Immunology

BeATing back obesity

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Science  21 Jun 2019:
Vol. 364, Issue 6446, pp. 1147
DOI: 10.1126/science.364.6446.1147-a

Lipids in breast milk delay the transition from beige to white adipose tissue and protect against obesity.

PHOTO: LIFEBRARY/SHUTTERSTOCK.COM

Children who are breastfed appear to be at a lower risk for obesity later in life. One explanation is that breast milk may somehow prevent the premature transition from beige adipose tissue (BeAT) to white adipose tissue during childhood and adolescence. Yu et al. report that alkylglycerol ether lipids found in breast milk maintain the BeAT of infant mice. Adipose tissue macrophages metabolize these lipids into platelet-activating factor, which then induces macrophage release of interleukin-6, signal transducer and activator of transcription 3 (STAT3) signaling in adipocytes, and the development of BeAT. Although usually inactivated in adulthood, this pathway resurrects in obese adipose tissue, indicating a degree of metabolic flexibility that could be exploited for therapeutic applications.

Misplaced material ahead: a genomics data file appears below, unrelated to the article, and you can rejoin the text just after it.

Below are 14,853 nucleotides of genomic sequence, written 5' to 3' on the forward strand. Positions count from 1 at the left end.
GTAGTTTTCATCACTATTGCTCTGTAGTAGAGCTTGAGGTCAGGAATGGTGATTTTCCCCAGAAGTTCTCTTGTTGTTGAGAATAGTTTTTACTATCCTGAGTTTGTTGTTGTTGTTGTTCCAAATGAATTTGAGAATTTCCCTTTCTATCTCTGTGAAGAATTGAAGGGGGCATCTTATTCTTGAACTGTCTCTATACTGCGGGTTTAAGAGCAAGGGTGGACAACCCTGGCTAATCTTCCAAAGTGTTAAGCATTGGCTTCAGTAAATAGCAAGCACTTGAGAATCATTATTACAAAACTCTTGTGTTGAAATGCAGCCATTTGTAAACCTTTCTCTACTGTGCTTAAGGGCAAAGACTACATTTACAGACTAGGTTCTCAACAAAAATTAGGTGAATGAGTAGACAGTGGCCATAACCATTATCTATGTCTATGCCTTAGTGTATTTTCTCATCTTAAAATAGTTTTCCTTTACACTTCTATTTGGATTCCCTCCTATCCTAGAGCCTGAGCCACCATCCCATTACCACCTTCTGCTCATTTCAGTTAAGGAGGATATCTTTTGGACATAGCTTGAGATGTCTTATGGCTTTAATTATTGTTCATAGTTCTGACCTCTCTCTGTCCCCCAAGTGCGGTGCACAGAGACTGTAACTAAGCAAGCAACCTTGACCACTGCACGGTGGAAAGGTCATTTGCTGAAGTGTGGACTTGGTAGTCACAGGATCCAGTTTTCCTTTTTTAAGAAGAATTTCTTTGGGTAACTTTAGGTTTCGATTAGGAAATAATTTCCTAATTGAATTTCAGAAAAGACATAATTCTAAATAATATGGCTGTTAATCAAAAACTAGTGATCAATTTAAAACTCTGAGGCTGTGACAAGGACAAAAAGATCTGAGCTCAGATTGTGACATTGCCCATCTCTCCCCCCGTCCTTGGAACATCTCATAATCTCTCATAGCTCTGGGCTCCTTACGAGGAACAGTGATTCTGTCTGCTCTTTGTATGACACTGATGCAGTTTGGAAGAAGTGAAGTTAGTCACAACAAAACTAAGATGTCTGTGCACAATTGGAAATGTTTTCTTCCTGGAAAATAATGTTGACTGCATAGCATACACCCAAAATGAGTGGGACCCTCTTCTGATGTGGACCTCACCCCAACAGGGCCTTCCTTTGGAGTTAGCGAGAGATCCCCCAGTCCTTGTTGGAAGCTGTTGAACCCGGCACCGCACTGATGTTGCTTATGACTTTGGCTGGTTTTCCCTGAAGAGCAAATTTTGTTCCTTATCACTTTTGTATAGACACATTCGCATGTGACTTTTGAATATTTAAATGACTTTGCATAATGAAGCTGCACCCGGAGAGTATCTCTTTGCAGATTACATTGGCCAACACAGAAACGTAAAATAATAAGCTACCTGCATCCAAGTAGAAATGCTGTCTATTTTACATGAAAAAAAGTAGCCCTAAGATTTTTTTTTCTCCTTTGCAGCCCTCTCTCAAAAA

J. Clin. Invest. 129, 2485 (2019).

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